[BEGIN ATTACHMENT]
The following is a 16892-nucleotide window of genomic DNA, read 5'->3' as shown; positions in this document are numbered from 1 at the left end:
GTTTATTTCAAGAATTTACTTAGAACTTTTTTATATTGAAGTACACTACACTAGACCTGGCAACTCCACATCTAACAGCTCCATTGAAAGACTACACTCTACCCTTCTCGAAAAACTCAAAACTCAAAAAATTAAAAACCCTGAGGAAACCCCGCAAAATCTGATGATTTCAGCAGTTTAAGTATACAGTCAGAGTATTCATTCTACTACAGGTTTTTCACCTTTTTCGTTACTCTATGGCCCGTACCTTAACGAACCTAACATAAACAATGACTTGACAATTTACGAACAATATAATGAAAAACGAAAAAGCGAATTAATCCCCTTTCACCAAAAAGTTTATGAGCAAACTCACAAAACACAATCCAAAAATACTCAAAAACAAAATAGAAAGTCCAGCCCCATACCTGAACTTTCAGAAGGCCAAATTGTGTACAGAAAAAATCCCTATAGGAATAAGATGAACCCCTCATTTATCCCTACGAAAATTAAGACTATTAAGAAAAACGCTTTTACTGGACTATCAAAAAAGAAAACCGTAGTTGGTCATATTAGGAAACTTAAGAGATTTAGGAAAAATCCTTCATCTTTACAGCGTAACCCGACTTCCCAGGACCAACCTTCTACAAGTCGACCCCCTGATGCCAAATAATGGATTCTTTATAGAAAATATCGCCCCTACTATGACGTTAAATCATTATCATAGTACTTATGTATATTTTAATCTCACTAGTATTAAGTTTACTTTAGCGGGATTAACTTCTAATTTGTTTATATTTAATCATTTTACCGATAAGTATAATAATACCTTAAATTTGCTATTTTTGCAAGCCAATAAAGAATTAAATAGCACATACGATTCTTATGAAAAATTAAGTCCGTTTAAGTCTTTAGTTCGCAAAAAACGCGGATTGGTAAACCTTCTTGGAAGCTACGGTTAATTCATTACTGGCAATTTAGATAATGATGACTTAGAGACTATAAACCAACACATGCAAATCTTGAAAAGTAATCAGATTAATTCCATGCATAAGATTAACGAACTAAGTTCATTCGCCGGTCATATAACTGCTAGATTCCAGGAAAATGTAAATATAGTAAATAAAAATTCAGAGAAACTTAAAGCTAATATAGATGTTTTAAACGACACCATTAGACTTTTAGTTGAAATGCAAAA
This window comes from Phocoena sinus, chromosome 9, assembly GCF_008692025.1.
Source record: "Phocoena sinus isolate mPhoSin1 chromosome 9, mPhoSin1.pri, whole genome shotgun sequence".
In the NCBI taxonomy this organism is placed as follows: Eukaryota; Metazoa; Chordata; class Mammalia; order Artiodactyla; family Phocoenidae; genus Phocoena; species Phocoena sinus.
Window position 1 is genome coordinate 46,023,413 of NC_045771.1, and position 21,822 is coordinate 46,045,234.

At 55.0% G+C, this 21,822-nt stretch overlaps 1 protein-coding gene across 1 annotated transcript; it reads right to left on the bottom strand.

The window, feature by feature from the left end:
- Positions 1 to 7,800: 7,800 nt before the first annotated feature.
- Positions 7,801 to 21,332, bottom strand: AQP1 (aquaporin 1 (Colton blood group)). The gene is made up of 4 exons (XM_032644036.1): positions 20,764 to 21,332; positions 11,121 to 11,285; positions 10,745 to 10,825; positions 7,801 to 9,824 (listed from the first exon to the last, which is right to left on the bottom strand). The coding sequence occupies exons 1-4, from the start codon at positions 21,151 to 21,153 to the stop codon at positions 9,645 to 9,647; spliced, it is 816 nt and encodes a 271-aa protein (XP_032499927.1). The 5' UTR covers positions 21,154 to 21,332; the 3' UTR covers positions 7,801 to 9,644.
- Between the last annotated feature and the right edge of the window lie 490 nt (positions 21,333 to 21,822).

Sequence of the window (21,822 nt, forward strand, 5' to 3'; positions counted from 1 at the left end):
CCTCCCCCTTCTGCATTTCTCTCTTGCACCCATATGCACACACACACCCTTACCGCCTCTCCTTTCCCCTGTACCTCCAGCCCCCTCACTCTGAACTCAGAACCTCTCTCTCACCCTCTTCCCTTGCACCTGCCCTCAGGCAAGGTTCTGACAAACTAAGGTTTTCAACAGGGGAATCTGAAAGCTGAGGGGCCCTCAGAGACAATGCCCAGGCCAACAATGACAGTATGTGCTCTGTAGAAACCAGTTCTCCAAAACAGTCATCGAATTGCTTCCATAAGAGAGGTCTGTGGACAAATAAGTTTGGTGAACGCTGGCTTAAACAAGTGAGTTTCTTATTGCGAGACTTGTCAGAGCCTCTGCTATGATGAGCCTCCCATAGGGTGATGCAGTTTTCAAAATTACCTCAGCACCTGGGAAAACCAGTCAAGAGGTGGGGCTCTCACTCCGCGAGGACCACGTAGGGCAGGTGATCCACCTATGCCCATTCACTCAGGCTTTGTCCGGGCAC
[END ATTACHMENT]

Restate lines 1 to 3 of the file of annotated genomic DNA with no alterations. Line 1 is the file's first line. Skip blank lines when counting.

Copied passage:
The following is a 16892-nucleotide window of genomic DNA, read 5'->3' as shown; positions in this document are numbered from 1 at the left end:
GTTTATTTCAAGAATTTACTTAGAACTTTTTTATATTGAAGTACACTACACTAGACCTGGCAACTCCACATCTAACAGCTCCATTGAAAGACTACACTCTACCCTTCTCGAAAAACTCAAAACTCAAAAAATTAAAAACCCTGAGGAAACCCCGCAAAATCTGATGATTTCAGCAGTTTAAGTATACAGTCAGAGTATTCATTCTACTACAGGTTTTTCACCTTTTTCGTTACTCTATGGCCCGTACCTTAACGAACCTAACATAAACAATGACTTGACAATTTACGAACAATATAATGAAAAACGAAAAAGCGAATTAATCCCCTTTCACCAAAAAGTTTATGAGCAAACTCACAAAACACAATCCAAAAATACTCAAAAACAAAATAGAAAGTCCAGCCCCATACCTGAACTTTCAGAAGGCCAAATTGTGTACAGAAAAAATCCCTATAGGAATAAGATGAACCCCTCATTTATCCCTACGAAAATTAAGACTATTAAGAAAAACGCTTTTACTGGACTATCAAAAAAGAAAACCGTAGTTGGTCATATTAGGAAACTTAAGAGATTTAGGAAAAATCCTTCATCTTTACAGCGTAACCCGACTTCCCAGGACCAACCTTCTACAAGTCGACCCCCTGATGCCAAATAATGGATTCTTTATAGAAAATATCGCCCCTACTATGACGTTAAATCATTATCATAGTACTTATGTATATTTTAATCTCACTAGTATTAAGTTTACTTTAGCGGGATTAACTTCTAATTTGTTTATATTTAATCATTTTACCGATAAGTATAATAATACCTTAAATTTGCTATTTTTGCAAGCCAATAAAGAATTAAATAGCACATACGATTCTTATGAAAAATTAAGTCCGTTTAAGTCTTTAGTTCGCAAAAAACGCGGATTGGTAAACCTTCTTGGAAGCTACGGTTAATTCATTACTGGCAATTTAGATAATGATGACTTAGAGACTATAAACCAACACATGCAAATCTTGAAAAGTAATCAGATTAATTCCATGCATAAGATTAACGAACTAAGTTCATTCGCCGGTCATATAACTGCTAGATTCCAGGAAAATGTAAATATAGTAAATAAAAATTCAGAGAAACTTAAAGCTAATATAGATGTTTTAAACGACACCATTAGACTTTTAGTTGAAATGCAAAA
This window comes from Phocoena sinus, chromosome 9, assembly GCF_008692025.1.